It was reassuring to see Marisa Nicol's grandfather back on the show, bidding on a Black Rock log from our favorite ill-fated slave ship. I think it is important to remember that the contents of the journal had not been released to the public and were known only to the Hanso family - the same family who began the DHARMA Initiative. This lends further support to the idea that Mr. Widmore (and Penny's dad) is very interested in and aware of the Island, has bought the first mate's journal in an attempt to locate the Island and exploit it for some purpose. We can pretty safely conclude that there are four groups of people with a vested interest in the Island: 1) the Hanso family, who for some reason has given up on the Island and the DHARMA Initiative; 2) the Others, also known as the Island's original inhabitants and who are being lead by an overzealous and protecting Ben; and 3) The Widmore Corportation, headed by Penny's dad, with Mr. Widmore behind (and perhaps even on) the freighter...I'd guess we'll see him before the end of the season again in some capacity and 4) Penny who is using her resources to look for the Island, apart from her father's efforts and maybe without his knowledge. Mr. W uses the journal to locate the approximate position of the Black Rock when the last entry was made and search for the Island from there.
After the Oceanic 6 make it off the Island, Groups 2 and 3 battle it out for control of the Island, with Ben using Sayid to eliminate people in group 3 to protect the Island. Those are your main players...
Two other quick things. I don't think we have seen the end of Desmond and Penny in flashbacks. We still don't know why Desmond ended up in military prison and Desmond wrote frequently to Penny during his time in the clink (although all his letters were intercepted by Mr. W). The way it was left at the end of "The Constant" made it seem like Desmond had no interest in calling Penny until Christmas Eve 2004.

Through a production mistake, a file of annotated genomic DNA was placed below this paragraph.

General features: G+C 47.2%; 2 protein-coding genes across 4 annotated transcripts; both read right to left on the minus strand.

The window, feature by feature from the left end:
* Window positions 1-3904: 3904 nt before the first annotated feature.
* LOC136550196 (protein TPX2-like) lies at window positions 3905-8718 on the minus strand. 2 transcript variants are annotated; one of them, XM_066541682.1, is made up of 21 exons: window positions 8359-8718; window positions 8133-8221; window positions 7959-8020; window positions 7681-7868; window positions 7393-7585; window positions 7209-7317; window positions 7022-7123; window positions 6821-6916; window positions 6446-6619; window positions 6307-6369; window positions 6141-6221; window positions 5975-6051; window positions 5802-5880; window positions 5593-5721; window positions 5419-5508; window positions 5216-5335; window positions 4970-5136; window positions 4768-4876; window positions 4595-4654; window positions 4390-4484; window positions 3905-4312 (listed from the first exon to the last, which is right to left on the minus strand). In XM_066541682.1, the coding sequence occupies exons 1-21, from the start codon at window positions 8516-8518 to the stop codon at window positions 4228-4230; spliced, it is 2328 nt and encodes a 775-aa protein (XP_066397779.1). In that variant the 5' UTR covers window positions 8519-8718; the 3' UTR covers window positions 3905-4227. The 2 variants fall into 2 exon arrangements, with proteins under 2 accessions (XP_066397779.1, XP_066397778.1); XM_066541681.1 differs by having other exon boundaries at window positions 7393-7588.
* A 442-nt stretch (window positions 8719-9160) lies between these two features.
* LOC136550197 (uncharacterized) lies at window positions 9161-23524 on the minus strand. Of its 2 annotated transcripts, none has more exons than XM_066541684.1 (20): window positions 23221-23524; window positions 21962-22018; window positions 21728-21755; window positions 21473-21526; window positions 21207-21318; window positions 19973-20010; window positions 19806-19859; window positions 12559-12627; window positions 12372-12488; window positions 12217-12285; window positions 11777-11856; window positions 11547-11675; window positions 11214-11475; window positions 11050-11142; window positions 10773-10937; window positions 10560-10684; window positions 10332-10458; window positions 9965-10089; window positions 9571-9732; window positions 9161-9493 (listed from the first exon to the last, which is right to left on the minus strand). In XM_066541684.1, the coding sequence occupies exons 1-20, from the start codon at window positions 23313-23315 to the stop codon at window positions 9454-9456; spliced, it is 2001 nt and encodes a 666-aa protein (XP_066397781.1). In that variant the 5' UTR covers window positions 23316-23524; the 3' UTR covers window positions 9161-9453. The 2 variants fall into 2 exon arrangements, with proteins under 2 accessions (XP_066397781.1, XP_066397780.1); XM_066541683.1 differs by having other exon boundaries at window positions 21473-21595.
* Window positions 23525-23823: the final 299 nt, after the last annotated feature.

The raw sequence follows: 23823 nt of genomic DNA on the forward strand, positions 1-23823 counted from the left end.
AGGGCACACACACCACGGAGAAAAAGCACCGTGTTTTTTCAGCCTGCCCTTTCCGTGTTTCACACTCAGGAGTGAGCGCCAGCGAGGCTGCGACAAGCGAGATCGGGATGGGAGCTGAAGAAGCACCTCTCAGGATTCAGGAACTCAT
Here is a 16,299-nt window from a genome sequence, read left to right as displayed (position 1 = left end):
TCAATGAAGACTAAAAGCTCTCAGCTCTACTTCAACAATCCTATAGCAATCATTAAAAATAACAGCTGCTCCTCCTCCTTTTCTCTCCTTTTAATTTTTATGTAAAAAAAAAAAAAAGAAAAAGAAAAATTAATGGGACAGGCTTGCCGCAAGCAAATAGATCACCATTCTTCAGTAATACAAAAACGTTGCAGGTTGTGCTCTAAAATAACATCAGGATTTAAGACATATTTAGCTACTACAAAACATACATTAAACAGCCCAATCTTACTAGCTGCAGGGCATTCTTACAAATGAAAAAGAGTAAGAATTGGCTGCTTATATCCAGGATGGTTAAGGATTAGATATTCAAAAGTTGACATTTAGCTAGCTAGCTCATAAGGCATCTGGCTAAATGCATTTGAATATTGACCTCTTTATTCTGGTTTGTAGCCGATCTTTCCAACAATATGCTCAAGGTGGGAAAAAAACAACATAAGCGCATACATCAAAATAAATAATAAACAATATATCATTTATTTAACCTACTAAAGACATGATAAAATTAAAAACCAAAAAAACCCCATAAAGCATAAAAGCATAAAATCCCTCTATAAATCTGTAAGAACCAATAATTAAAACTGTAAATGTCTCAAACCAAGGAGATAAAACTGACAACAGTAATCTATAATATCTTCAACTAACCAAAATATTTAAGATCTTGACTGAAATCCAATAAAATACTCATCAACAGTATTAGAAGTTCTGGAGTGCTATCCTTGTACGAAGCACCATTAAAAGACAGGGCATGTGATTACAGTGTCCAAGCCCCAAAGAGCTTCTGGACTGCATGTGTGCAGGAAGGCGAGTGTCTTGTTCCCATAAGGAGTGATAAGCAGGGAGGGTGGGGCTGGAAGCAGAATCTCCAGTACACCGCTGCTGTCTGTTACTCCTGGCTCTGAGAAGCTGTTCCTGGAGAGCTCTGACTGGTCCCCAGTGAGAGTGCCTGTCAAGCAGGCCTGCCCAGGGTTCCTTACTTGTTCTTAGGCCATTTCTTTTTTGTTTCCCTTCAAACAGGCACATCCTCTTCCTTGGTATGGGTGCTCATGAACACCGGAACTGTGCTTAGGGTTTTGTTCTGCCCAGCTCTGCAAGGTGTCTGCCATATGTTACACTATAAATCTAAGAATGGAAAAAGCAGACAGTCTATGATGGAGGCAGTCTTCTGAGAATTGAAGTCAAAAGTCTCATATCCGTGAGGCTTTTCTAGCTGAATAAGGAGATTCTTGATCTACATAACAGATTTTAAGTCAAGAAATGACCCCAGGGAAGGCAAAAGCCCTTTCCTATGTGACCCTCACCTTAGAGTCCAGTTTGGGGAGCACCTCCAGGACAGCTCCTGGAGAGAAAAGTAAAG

And speaking of Christmas Eve...why does Jack think it is right around Christmas (in "The Economist" when he is speaking with the pilot) and it is in fact Christmas Eve on the freighter? Shouldn't there be some time delay? If there is a 30 minute time difference on the beacon that is sent from the freighter to the Island, shouldn't the cumulative time difference over the course of 3 months be substantial? Doc Jensen says that maybe the time difference isn't a constant, that it flickers, much like Jacob's one cabin shanty town. I don't totally buy it and think this should (and will be) more fully explained later. That's all I've got for this week. Let me know what you think.